For nearly 20 years, Hao Wu has studied innate immunity, our body’s first line of defense against infection. One of her research specialties is the challenging technique of X-ray crystallography, which she uses to capture the atomic structure of key molecules that drive an inflammatory response. But for this method to work, the proteins have to be coaxed to form regular crystals—and that has often proven to be prohibitively difficult. Wu, now at Boston Children’s Hospital and Harvard Medical School, can be relentless in her attempts to crystallize difficult molecular structures, and this quality has helped her make a number of important discoveries. Among them is the seminal finding that innate immune cells process and internalize signals to handle invading microbes much differently than previously thought.
Innate immune cells, which include macrophages and neutrophils, patrol the body non-specifically, keeping a look out for signs of anything unusual. Using protein receptors displayed on their surfaces, these cells can sense distinctive molecular patterns on microbes, prompting an immediate response at the site of infection.
Wu has shown that these cells form previously unknown protein complexes that mediate the immune response [1, 2]. She received an NIH Director’s 2015 Pioneer Award to help translate her expertise in the structural biology of these signaling complexes into the design of new kinds of anti-inflammatory treatments. This award helps exceptionally creative scientists to pioneer transformative approaches to major challenges in biomedical and behavioral research.
It’s long been assumed that innate immune cells possessed a simple signaling system that would be activated on encountering a microbe. But Wu and her colleagues discovered that the process wasn’t that simple. They found that the signal served as more of a first warning, causing proteins in the cell to aggregate into ordered clusters that they call a signalosome. These clusters, which are shaped like a helix and can be hundreds of nanometers to micrometers in diameter, serve as what Wu described as supramolecular organizing centers, or SMOCs. With multiple proteins teaming up to process the message, just as a full orchestra has greater potential for sound than a soloist, SMOCs can better amplify and modulate the signal, directly setting the parameters for the type of immune response, its intensity, and its duration.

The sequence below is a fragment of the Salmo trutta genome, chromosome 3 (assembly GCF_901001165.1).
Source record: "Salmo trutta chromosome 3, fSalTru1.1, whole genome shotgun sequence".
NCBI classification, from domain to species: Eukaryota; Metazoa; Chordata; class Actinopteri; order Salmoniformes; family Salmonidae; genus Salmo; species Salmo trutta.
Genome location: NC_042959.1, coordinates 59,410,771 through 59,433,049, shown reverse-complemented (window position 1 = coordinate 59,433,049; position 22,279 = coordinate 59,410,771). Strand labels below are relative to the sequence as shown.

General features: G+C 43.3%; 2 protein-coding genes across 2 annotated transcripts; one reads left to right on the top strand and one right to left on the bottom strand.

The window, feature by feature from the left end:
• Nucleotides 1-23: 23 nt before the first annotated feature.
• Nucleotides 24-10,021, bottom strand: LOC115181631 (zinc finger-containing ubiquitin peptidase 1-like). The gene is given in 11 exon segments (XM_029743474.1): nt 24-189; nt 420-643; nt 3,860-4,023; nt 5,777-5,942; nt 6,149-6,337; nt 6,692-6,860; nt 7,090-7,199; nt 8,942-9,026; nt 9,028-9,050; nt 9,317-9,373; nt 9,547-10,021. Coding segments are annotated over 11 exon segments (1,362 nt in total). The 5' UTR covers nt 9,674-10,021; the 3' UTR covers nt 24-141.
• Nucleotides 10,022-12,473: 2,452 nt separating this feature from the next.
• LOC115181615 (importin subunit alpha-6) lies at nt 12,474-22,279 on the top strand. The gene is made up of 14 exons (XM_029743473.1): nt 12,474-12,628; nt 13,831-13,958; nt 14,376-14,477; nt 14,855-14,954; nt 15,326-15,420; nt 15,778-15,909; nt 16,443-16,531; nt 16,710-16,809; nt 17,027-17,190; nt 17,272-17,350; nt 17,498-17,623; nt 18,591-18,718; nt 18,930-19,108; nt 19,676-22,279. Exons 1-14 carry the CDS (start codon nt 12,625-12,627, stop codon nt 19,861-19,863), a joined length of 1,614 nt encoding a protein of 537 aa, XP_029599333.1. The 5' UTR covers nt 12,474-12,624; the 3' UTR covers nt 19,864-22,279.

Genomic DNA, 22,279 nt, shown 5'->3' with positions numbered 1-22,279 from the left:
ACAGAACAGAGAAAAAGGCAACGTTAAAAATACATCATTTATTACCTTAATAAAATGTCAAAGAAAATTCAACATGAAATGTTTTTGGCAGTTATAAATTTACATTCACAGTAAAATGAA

Inflammation is part of fighting infection, but in other instances it can run amok and do damage to surrounding tissues. With the Pioneer Award, Wu and the members of her lab are developing small molecules or altered proteins that could be delivered to innate immune cells to prevent runaway inflammation by interfering with the assembly of the signalosome. If signalosomes don’t assemble to serve as SMOCs, inflammatory signals presumably couldn’t be sent.
Although excessive inflammation is a common problem for many human diseases, Wu will likely focus initially on stopping the chronic inflammation associated with gout, lymphoma, and possibly neurological disorders such as Alzheimer’s disease.
 Death domain assembly mechanism revealed by crystal structure of the oligomeric PIDDosome core complex. Park HH, Logette E, Raunser S, Cuenin S, Walz T, Tschopp J, Wu H. Cell 2007 Feb 9;128(3):533-546.
 Helical assembly in the MyD88-IRAK4-IRAK2 complex in TLR/IL-IR signaling. Lin SC, Lo YC, Wu H. Nature 2010 Jun 17;465(7300):885-890.
Features of an Immune Response (National Institute of Allergy and Infectious Diseases/NIH)
Wu Lab (Harvard Medical School, Boston)
Wu NIH Project Information (NIH RePORTER)
NIH Support: Common Fund; Eunice Kennedy Shriver National Institute of Child Health and Human Development